Later today, Representatives Patrick McHenry (R-NC) and Tim Ryan (D-OH) will introduce a new bill to restrict the IRS definition of digital asset broker, a contentious point within the newly passed infrastructure bill.
The bill — called The Keep Innovation in America Act — aims to rewrite new definitions for a broker in the infrastructure bill that President Biden signed into law on Monday. Those definitions were part of a late-stage legislative brawl in the Senate. Truncated proceedings on the infrastructure bill limited normal debate.
"We can fix these poorly constructed standards and ensure they are compatible with how this new technology actually works," said McHenry when announcing the bill.
The current infrastructure bill defines a broker as "any person who (for consideration) is responsible for regularly providing any service effectuating transfers of digital assets on behalf of another person."
The new bill would change that definition to "any person who (for consideration) stands ready in the ordinary course of a trade or business to effect sales of digital assets at the direction of their customers."
For the purposes of IRS accounting, "brokers" need to provide identifying information on their clients, as well as 1099-B forms, tracking their investment performance. The primary consideration for the change is legal protection for network participants like miners and node operators who "effectuate transfers" but likely don't have the tax identification information for the wallet addresses on either end of those transfers. The new definition seems to restrict that obligation to exchanges in particular.
The Keep Innovation in America Act also takes on the infrastructure bill's addition of digital assets to the definition of cash for the purposes of Section 6050I of U.S. tax code, mandating that the Treasury Secretary conduct a study on the impact of that change. Though it received less attention than the broker definition, that provision requires businesses to report cash transactions of over $10,000 to the IRS. Some in the industry have argued that this would be a death knell to, for example, the NFT industry.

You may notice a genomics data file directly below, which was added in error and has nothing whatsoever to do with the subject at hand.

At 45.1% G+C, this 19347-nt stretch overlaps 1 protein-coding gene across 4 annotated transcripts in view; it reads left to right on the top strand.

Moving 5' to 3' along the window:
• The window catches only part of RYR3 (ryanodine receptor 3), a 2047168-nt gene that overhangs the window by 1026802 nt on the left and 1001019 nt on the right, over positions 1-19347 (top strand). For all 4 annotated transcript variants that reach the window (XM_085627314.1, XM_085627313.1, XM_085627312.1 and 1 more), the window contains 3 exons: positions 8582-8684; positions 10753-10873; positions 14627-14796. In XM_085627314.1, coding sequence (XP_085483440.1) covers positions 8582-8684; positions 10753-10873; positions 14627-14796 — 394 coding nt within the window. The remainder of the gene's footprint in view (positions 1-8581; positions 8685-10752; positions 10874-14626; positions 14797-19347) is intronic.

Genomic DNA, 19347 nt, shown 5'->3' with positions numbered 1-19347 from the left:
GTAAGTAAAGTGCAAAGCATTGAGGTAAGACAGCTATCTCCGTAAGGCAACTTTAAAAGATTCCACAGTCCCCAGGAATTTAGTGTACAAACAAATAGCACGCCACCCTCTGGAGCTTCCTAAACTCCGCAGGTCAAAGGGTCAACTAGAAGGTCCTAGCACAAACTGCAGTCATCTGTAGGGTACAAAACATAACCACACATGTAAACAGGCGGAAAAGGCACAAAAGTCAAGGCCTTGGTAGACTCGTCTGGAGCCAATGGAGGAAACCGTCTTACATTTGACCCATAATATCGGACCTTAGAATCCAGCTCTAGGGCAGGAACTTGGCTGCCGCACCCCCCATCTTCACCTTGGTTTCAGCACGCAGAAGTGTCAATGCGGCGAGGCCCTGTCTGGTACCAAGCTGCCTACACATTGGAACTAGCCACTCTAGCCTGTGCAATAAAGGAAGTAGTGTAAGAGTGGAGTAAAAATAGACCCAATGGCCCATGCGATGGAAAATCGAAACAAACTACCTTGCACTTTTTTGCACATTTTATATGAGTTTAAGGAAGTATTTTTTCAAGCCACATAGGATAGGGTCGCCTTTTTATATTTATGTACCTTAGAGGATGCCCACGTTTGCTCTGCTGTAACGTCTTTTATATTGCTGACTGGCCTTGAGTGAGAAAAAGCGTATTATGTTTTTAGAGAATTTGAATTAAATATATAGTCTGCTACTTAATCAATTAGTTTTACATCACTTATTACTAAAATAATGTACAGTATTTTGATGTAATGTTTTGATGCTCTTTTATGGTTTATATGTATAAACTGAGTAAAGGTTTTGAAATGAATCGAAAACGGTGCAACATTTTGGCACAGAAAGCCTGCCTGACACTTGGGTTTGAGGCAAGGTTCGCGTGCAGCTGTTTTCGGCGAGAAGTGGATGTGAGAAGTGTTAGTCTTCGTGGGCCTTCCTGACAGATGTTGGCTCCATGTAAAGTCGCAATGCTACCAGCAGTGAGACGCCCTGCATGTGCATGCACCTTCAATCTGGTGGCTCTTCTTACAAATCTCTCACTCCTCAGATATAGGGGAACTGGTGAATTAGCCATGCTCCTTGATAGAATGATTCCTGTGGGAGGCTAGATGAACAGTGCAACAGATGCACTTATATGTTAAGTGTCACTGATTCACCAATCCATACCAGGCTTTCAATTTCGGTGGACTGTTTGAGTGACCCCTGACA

The new bill boasts support from eight other representatives, including several members of the Blockchain Caucus. The announcement also highlights the bipartisan nature of support for the change, though the more senior members are Republicans.
Kevin Brady, the leading Republican on the House Ways and Means Committee, said in a statement, “Digital assets are here to stay, and this bill ensures that cryptocurrency reporting requirements are meaningful and effective.”
McHenry himself is the leading Republican on the House Financial Services Committee. The most recent Congress has seen him introduce a flurry of bills in line with longstanding wish list items for the cryptocurrency industry. The outlook for any of those bills in this Congress is, however, doubtful.
The new bill follows one introduced by Senators Ron Wyden and Cynthia Lummis on Monday, which would restore the language they had tried to add to the bill while it was still in the Senate. On Tuesday, Senator Ted Cruz also introduced a bill that would remove the new language from the infrastructure bill altogether.
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